The next morning I had the chance to catch up with his main room teacher, and what she said to me was one of the most lovely things; it was about my son’s main stim. My son has something that I call a “happy dance,” where he flicks his hands and hums and dances from foot to foot when he is very happy and excited. I’d told the teaching team what the behaviour was and what it meant, so it wouldn’t shock or confuse them. When I met up with the teacher that second morning of school, she told me how much she loves his happy dance because it let her know when she was doing something right. It’s so often hard to tell with the other children whether they’re enjoying the task or activity because they won’t tell her or show her how they feel, but there is my son with his happiness written all over his body and face, and she thought that was something wonderful. His happy dance has been the object of derision and confusion and efforts to stamp it out by a couple of therapists, but here was a teacher rejoicing in it as something that made him special in the best meaning of “special.”

I don’t know if she realises how much that means to me, but it means the world; that she sees his difference and enjoys him the more for it.

The school and my son have surpassed my expectations, and all the hard work to get to this point was worth it. Whatever happens next, the right foundations are in place. Mainstreaming has begun, and so far, it’s a beautiful thing.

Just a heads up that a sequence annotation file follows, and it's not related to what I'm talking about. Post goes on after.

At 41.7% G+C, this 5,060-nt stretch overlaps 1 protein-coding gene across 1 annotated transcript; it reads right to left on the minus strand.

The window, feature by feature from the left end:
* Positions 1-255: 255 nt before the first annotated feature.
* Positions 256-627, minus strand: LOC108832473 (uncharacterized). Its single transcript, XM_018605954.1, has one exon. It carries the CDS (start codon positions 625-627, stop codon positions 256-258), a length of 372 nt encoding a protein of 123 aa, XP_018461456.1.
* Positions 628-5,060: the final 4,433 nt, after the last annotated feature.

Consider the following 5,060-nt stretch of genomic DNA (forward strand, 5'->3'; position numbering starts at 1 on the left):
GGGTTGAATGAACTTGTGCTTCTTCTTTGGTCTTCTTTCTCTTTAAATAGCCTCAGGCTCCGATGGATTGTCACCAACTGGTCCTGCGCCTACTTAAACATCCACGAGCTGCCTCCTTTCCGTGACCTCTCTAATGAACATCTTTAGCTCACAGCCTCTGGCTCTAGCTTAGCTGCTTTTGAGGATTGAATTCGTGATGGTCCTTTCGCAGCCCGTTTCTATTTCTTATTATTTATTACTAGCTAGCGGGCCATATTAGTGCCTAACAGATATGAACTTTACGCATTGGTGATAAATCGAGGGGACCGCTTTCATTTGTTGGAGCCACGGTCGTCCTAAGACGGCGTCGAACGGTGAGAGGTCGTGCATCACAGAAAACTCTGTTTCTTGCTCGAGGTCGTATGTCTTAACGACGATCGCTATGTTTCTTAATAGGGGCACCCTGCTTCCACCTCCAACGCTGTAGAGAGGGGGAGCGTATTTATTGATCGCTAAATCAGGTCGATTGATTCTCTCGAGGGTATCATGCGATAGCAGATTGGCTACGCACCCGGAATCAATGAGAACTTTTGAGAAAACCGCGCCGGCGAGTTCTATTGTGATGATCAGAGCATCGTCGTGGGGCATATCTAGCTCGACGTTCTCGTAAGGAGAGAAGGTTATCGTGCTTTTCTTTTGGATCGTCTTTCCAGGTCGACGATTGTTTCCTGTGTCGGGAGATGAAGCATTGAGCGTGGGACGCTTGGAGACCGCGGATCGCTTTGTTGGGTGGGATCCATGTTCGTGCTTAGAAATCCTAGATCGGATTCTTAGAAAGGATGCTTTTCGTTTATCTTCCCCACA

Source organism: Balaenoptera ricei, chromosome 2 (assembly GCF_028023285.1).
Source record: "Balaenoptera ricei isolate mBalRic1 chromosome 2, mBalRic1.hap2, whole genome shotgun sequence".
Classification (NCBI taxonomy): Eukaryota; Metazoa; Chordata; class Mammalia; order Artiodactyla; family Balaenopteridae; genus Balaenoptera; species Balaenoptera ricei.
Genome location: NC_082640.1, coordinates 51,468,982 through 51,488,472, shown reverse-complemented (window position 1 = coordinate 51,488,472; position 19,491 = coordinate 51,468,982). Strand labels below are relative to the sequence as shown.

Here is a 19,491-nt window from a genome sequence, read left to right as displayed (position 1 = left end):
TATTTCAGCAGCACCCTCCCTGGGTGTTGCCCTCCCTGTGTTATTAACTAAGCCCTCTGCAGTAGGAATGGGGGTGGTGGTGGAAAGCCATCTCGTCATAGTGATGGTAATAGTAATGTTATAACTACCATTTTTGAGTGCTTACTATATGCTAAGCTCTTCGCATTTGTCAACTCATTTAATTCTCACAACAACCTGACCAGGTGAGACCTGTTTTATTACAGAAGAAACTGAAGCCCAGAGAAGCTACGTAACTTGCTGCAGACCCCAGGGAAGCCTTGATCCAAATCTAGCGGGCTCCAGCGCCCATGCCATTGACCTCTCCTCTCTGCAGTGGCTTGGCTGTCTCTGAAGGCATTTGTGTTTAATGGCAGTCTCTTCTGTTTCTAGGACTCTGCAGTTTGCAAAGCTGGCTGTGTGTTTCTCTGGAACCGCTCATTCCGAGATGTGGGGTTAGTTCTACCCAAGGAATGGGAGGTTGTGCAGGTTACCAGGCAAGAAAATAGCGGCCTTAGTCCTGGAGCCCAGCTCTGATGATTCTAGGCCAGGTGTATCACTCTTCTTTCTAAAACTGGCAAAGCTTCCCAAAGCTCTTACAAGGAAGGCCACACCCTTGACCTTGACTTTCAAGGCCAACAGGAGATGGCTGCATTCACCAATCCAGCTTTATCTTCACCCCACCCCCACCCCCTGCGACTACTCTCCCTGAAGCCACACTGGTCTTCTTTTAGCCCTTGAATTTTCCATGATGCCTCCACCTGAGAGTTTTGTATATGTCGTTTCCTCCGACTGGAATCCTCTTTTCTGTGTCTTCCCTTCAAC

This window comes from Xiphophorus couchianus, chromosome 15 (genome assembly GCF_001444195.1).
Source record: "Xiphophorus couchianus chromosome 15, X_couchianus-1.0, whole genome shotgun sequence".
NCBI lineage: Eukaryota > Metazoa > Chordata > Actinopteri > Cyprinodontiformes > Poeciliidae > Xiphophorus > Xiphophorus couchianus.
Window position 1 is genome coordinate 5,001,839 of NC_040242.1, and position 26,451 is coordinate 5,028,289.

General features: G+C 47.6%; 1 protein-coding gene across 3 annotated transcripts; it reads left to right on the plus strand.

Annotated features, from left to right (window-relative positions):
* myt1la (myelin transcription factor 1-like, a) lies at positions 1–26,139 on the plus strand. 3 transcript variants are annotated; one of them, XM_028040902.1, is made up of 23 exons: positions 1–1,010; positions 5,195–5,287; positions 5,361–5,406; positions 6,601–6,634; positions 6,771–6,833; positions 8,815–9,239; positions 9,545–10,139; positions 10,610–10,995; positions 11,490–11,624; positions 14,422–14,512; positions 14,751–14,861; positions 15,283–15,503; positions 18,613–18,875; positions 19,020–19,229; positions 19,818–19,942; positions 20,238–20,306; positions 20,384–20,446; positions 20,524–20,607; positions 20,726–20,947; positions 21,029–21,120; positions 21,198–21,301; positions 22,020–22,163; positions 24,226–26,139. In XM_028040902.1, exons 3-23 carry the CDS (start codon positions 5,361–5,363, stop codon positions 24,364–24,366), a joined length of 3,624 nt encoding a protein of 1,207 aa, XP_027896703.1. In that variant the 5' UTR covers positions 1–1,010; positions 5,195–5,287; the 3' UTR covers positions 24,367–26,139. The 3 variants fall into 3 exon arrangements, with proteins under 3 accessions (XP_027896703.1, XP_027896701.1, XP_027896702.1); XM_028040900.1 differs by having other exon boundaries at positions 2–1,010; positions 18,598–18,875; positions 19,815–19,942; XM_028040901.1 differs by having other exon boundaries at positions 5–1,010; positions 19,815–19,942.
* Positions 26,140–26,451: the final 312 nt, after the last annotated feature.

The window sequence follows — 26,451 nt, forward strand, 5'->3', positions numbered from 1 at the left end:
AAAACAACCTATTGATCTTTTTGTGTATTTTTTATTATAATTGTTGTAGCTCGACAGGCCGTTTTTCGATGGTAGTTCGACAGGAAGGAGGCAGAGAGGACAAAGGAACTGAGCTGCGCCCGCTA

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12 Responses to Mainstreamed

  1. Jack says:

    Wonderful story! So glad to hear it was a good move for both your son and your family.

    Our son also had his first day at a mainstream school. He loves it as well and is disaapointed that he can’t go tomorrow! We are also really happy with the choice of teacher, principle, and school. However he is worried about who will collect the mail at the school as the teachers won’t be there. He was happy when I told him the mail would not be delievered as well. Some thing enever change.

    Here’s hoping that this will continue. The hard yards over the past three years seem to have paid off, with lots of support and effort from his speach and occupational therapists, early intervention teacher, and family.

    Very happy household here right now.

  2. Hilary says:

    What a great welcome. This is what all our autistic kids and their families should experience. It shows how much a positive and inclusive culture can permeate through a school. There will probably be some hiccups along the way, but I hope this has set the scene for the rest of his mainstream school experience.

  3. Linda says:

    Your story made my day! Wishing you continued joy as the years progress.

  4. xaraxia says:

    This just about made me cry with happiness. What a wonderful start for your little man. 🙂

  5. Bec says:

    I was so happy to hear how well it went! I know all that angst and heartache trying to make these kinds of decisions, and the anxious first days waiting to see if it was the right one. I’m so glad everyone’s off to such a great start, and I really hope it continues to just get better and better.

  6. Sunshine says:

    That sounds really great! Sounds like the start of a beautiful relationship, too. Here’s to a good school year!